First released in 1982, the ZX Spectrum is Sinclair’s most well-known brand of home computer. Offering either 16k or 48k of RAM, the ZX Spectrum utilised the same CPU as the ZX80/ZX81, the Zilog Z80. There were 8 models of ZX Spectrum produced in its lifetime, ranging from the first rubber keyed ZX Spectrum, to the Spectrum +3 in 1987.
Competing primarily with the Commodore 64 and Amstrad CPC, the ZX Spectrum sold c. 5 million units. This was predominantly in Europe, but the ZX Spectrum certainly enjoyed most success in the UK.
Amazingly, over 24,000 pieces of software have been developed for the ZX Spectrum. With a still enthusiastic scene for the system, this number continues to increase.
The first ZX spectrum in it’s 16k and 48k guises were housed in a compact, neatly designed black unit. It has a membrane keyboard, but this time has actual rubber keys giving the user more feel than with the ZX80/ZX81. The sound on the system was delivered by an onboard ‘bleeper’, this is revered to this day and very much characterises the system.
The 16k and 48k rubber key ZX Spectrums were followed by the released of the ZX Spectrum+ in 1984. The Spectrum+ is essentially a 48k Spectrum but housed in a new case using an injection moulded keyboard.
How to Emulate this system?
Sinclair ZX Spectrum emulation is reasonably well catered for, we recommend taking a look at RetroArch if you are seeking an all in one solution. RetroArch emulates a large number of systems including the Sinclair ZX Spectrum. RetroArch is a front end that utilises emulator 'cores', it is reasonably easy to use and has lots of good supporting documentation on how to use it. RetroArch is available across a number of platforms including Windows, Mac, Android, iOS, Raspberry Pi and many consoles.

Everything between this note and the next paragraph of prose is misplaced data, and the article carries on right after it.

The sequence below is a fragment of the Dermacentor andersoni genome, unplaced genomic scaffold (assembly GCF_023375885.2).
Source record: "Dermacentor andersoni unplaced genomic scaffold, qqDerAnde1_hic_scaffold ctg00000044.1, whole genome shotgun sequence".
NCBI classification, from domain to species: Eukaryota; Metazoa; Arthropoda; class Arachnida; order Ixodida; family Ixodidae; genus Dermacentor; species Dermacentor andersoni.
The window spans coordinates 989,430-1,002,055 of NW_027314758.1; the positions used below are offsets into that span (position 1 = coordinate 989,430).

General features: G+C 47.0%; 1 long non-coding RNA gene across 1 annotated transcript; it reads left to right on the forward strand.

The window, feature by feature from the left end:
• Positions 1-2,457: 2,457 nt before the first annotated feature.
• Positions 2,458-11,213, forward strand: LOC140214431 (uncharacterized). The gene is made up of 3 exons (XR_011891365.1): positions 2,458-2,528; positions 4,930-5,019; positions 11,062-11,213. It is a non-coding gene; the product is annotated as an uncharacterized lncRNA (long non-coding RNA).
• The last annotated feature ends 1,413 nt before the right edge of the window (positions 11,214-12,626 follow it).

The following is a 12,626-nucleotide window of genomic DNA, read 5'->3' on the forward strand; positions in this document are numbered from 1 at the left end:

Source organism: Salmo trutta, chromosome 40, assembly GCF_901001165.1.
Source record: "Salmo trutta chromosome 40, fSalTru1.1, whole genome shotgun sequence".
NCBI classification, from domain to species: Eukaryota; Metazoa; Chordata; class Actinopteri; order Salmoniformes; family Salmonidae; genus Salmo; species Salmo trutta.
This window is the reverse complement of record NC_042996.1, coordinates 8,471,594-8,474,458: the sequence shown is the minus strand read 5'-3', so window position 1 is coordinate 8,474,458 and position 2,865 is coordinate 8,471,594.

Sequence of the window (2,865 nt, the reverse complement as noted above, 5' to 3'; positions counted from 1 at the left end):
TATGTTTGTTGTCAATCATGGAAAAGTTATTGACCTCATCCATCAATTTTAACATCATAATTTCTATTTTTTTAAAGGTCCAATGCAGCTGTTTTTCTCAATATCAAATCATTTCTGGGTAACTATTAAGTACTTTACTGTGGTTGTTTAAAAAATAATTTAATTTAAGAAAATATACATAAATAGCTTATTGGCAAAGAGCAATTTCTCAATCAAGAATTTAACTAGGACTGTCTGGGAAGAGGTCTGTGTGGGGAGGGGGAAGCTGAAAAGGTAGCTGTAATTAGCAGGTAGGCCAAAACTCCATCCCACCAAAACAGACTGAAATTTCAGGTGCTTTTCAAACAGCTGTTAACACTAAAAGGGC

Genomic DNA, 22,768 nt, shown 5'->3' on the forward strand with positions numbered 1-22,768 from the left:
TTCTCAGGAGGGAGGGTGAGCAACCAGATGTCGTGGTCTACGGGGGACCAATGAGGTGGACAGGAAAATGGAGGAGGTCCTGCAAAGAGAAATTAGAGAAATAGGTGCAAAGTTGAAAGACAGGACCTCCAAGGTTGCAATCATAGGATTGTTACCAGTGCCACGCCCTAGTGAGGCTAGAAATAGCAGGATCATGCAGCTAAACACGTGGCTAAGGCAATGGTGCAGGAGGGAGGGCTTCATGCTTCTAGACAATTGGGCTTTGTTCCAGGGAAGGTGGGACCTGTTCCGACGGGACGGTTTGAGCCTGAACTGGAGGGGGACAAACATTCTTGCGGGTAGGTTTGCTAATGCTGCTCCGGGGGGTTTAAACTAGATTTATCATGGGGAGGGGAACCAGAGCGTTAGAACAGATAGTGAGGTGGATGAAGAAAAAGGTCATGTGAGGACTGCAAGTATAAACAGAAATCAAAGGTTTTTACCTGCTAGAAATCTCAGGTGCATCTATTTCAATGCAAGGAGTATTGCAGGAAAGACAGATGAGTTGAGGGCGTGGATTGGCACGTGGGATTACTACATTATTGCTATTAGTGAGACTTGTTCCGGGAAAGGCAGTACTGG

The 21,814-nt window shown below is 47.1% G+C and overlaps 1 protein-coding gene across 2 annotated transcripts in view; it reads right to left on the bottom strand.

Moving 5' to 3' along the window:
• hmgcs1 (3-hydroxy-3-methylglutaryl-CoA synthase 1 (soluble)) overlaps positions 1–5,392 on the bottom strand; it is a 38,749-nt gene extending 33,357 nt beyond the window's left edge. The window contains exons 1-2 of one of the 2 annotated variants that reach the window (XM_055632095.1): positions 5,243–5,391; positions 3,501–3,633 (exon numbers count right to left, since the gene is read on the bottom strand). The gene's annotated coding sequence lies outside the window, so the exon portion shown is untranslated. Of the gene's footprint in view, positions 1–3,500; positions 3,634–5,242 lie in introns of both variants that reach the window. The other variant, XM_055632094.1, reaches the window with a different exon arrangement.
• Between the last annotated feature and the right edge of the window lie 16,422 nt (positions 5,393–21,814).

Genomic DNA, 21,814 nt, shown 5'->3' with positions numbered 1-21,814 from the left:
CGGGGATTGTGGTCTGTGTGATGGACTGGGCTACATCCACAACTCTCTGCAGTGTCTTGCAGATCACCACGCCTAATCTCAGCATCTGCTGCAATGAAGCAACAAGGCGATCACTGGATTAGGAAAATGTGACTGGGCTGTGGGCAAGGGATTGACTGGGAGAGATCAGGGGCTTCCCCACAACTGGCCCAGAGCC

Also, check out the other Sinclair ZX Spectrum emulators we enjoy using:
|Fuse||FUSE is one of the most widely regarded standalone emulators for the ZX Spectrum.||Windows|
Emulating the Sinclair ZX Spectrum using a Raspberry Pi
The Raspberry Pi is a compact single board computer which has become very popular for emulating retro computers and consoles. You can buy the Pi very cheaply and has a whole community supporting and building accessories and applications that are compatible with.
Significantly, for Retro Gaming enthusiasts, the Raspberry Pi offers fantastic all round emulation of many systems. It offers the ability to output games on HDTVs via HDMI or older CRT TVs via composite outputs. Combining the Raspberry Pi with Retropie, you have a device capable of emulating anything from the Atari 2600 to the Sony PlayStation.
Check out the different Raspberry Pi packages you can pick up on Amazon using the button below.Check Amazon for Availability